My current research is in the area of rational approximation in the complex domain. For example, I investigate the convergence of rational function series on the extended complex plane.
Prof. Zhang develops algebraic and geometric methods for data analysis. Algebraic methods are based on theories of topology and partially ordered sets (in particular lattice theory); an example being formal concept analysis (FCA). Geometric methods include Information Geometry, which studies the manifold of probability density functions. Zhang also has interests in machine learning, including reproducing kernel Banach space (RKBS) and reinforcement learning (RL).
Mahesh Agarwal is Associate Professor of Mathematics and Statistics at the University of Michigan, Dearborn.
Prof. Agarwal’s is primarily interested in number theory, in particular in p-adic L-functions, Bloch-Kato conjecture and automorphic forms. His secondary research interests are polynomials, geometry and math education.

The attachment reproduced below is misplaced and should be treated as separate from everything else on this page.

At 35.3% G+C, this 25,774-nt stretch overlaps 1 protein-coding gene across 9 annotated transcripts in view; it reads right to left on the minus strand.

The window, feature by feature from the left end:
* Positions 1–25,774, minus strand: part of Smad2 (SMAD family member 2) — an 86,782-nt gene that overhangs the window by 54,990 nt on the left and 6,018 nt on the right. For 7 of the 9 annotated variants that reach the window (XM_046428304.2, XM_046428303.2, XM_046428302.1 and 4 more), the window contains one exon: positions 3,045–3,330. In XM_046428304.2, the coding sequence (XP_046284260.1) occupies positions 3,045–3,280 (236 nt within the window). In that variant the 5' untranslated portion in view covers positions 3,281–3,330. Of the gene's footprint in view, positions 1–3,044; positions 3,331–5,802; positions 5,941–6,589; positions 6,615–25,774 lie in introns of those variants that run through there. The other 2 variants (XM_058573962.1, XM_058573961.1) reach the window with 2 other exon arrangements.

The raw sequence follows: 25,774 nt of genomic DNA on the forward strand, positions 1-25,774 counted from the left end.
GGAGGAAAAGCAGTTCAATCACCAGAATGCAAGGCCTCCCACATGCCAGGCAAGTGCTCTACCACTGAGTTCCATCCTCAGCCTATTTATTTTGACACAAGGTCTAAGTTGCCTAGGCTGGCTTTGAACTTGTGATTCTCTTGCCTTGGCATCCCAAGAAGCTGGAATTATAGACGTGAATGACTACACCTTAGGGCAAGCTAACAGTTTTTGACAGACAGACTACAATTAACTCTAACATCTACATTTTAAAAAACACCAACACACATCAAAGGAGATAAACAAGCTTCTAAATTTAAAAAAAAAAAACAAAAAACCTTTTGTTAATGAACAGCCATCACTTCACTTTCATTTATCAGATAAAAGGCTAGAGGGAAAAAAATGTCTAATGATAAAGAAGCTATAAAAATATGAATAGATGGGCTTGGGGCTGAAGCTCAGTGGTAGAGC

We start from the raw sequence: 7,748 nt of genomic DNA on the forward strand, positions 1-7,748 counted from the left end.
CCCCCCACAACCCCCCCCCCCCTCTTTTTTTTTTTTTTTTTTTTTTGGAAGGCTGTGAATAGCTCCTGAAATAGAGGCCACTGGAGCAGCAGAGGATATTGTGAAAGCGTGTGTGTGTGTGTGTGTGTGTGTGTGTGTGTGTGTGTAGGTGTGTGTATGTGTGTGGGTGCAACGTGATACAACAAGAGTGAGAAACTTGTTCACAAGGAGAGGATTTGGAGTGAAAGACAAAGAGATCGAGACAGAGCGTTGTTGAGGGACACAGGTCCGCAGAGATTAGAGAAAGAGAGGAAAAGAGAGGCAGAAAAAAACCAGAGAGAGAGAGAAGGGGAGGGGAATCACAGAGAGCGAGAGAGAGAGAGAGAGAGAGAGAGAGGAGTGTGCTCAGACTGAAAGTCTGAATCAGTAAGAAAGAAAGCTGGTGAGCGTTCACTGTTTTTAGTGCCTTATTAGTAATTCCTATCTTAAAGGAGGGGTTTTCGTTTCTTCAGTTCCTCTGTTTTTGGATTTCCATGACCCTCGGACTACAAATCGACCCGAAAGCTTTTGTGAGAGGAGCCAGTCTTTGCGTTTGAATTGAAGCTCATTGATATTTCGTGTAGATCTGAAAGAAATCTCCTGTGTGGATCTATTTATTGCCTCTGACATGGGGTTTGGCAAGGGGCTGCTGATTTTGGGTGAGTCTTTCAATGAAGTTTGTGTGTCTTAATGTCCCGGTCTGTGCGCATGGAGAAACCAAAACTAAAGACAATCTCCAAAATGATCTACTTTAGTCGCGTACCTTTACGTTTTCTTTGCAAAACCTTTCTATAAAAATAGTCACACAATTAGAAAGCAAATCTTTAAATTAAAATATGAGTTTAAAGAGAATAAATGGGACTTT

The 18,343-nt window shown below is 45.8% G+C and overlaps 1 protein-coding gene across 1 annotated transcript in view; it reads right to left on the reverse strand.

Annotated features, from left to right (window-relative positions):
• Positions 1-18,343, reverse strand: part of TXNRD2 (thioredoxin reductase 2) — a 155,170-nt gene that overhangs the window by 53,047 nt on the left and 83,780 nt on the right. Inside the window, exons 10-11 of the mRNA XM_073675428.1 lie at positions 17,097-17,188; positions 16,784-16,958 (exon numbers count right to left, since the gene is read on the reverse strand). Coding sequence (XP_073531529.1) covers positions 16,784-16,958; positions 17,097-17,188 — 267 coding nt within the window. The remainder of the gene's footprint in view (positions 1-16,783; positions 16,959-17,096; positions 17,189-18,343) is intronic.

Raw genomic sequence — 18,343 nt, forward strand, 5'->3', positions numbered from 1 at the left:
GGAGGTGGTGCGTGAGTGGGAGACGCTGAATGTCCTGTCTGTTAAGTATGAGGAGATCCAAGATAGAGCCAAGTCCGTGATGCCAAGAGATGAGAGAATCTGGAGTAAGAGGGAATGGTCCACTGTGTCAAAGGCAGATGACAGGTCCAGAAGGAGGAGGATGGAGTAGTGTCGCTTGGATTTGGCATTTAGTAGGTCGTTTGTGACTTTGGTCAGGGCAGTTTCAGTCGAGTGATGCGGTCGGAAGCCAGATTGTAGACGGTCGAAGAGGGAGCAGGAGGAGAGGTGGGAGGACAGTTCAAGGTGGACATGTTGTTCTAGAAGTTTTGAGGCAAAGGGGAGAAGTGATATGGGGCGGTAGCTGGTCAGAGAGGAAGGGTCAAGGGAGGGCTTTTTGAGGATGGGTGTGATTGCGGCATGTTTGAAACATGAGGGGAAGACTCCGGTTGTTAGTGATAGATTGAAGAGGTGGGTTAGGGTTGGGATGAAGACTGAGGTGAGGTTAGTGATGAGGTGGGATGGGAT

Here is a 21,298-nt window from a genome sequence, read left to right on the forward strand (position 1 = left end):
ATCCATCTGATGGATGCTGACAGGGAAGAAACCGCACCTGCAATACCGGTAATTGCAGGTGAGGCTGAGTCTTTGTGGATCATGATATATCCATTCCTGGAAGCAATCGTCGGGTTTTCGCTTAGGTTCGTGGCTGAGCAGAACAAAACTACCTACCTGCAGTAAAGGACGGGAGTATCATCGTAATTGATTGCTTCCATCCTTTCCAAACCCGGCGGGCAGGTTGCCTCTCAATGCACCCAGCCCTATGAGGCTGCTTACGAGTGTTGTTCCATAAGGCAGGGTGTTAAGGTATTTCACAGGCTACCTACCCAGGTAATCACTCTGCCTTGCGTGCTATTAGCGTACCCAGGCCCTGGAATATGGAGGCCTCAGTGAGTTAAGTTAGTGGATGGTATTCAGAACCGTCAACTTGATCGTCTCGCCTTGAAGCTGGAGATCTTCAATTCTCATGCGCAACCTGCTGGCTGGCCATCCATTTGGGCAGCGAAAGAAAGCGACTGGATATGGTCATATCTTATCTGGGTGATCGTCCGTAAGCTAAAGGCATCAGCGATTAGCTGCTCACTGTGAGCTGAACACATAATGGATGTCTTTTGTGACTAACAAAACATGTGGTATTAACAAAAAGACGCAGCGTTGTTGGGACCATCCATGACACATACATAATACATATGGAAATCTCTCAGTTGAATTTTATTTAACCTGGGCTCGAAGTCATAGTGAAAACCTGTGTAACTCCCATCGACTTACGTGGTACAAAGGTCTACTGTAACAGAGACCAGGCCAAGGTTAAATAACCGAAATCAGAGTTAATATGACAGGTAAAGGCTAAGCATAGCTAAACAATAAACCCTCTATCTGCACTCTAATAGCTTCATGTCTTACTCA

My interests include randomized approximation algorithms for massive data sets, including, specifically, sublinear-time algorithms for sparse recovery in the Fourier and other domains. Other interests include data privacy, including privacy of energy usage data.
My research interests include mathematical analysis, probability, networking, and algorithms. I am especially interested in randomized algorithms with applications to harmonic analysis, signal and image processing, computer networking, and massive datasets.